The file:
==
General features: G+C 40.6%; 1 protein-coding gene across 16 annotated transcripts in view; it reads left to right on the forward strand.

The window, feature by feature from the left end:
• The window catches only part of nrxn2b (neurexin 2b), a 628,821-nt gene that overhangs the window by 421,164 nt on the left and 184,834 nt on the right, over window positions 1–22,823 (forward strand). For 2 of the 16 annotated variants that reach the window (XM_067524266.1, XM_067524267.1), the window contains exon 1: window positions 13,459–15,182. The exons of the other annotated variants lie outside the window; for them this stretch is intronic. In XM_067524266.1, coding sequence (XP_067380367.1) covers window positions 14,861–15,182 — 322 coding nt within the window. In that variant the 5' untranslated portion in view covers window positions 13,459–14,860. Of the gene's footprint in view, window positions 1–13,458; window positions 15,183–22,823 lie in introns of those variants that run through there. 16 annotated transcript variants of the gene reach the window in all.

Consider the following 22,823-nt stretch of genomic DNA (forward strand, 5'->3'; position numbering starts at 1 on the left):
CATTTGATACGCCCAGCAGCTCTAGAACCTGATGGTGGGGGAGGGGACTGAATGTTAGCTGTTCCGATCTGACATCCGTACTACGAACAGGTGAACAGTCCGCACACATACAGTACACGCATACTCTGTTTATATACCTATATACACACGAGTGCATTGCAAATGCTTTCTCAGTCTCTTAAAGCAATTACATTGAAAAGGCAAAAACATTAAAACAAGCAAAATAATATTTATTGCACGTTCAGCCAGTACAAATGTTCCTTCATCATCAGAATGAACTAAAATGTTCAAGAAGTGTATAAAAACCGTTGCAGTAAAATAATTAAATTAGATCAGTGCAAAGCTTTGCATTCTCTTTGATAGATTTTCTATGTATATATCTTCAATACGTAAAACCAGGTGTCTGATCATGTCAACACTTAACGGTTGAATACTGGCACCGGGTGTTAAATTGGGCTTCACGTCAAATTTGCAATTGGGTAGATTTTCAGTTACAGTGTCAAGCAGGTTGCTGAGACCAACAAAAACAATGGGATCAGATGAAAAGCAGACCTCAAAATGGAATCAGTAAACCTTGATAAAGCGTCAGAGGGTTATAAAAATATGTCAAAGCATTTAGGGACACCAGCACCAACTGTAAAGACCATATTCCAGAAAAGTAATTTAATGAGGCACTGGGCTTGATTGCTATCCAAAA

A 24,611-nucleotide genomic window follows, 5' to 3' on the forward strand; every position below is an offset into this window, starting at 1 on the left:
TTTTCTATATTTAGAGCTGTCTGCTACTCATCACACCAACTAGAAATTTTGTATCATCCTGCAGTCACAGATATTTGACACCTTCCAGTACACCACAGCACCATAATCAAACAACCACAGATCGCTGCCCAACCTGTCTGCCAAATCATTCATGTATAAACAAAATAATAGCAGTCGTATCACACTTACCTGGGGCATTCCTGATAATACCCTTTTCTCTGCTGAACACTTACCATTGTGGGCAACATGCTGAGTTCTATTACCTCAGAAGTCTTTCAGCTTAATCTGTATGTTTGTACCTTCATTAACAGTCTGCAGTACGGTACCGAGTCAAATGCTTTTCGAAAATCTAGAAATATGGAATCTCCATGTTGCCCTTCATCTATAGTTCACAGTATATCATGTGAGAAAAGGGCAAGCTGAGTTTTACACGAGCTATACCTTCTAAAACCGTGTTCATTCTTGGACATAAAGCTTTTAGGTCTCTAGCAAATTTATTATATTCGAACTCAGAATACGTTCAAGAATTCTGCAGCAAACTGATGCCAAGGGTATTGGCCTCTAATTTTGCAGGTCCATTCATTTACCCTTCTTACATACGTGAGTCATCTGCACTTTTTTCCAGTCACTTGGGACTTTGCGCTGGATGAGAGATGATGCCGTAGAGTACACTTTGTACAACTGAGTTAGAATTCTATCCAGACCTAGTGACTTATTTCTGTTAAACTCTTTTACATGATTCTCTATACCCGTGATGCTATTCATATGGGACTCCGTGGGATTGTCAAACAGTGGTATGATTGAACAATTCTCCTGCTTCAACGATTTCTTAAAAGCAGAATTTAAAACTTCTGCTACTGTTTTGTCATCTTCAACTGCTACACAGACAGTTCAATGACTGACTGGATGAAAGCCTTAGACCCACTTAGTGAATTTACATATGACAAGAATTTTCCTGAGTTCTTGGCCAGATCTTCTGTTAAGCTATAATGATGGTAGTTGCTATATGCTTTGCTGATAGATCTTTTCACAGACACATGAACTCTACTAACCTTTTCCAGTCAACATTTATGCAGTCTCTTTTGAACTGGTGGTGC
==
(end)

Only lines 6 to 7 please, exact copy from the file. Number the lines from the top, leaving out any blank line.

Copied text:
A 24,611-nucleotide genomic window follows, 5' to 3' on the forward strand; every position below is an offset into this window, starting at 1 on the left:
TTTTCTATATTTAGAGCTGTCTGCTACTCATCACACCAACTAGAAATTTTGTATCATCCTGCAGTCACAGATATTTGACACCTTCCAGTACACCACAGCACCATAATCAAACAACCACAGATCGCTGCCCAACCTGTCTGCCAAATCATTCATGTATAAACAAAATAATAGCAGTCGTATCACACTTACCTGGGGCATTCCTGATAATACCCTTTTCTCTGCTGAACACTTACCATTGTGGGCAACATGCTGAGTTCTATTACCTCAGAAGTCTTTCAGCTTAATCTGTATGTTTGTACCTTCATTAACAGTCTGCAGTACGGTACCGAGTCAAATGCTTTTCGAAAATCTAGAAATATGGAATCTCCATGTTGCCCTTCATCTATAGTTCACAGTATATCATGTGAGAAAAGGGCAAGCTGAGTTTTACACGAGCTATACCTTCTAAAACCGTGTTCATTCTTGGACATAAAGCTTTTAGGTCTCTAGCAAATTTATTATATTCGAACTCAGAATACGTTCAAGAATTCTGCAGCAAACTGATGCCAAGGGTATTGGCCTCTAATTTTGCAGGTCCATTCATTTACCCTTCTTACATACGTGAGTCATCTGCACTTTTTTCCAGTCACTTGGGACTTTGCGCTGGATGAGAGATGATGCCGTAGAGTACACTTTGTACAACTGAGTTAGAATTCTATCCAGACCTAGTGACTTATTTCTGTTAAACTCTTTTACATGATTCTCTATACCCGTGATGCTATTCATATGGGACTCCGTGGGATTGTCAAACAGTGGTATGATTGAACAATTCTCCTGCTTCAACGATTTCTTAAAAGCAGAATTTAAAACTTCTGCTACTGTTTTGTCATCTTCAACTGCTACACAGACAGTTCAATGACTGACTGGATGAAAGCCTTAGACCCACTTAGTGAATTTACATATGACAAGAATTTTCCTGAGTTCTTGGCCAGATCTTCTGTTAAGCTATAATGATGGTAGTTGCTATATGCTTTGCTGATAGATCTTTTCACAGACACATGAACTCTACTAACCTTTTCCAGTCAACATTTATGCAGTCTCTTTTGAACTGGTGGTGC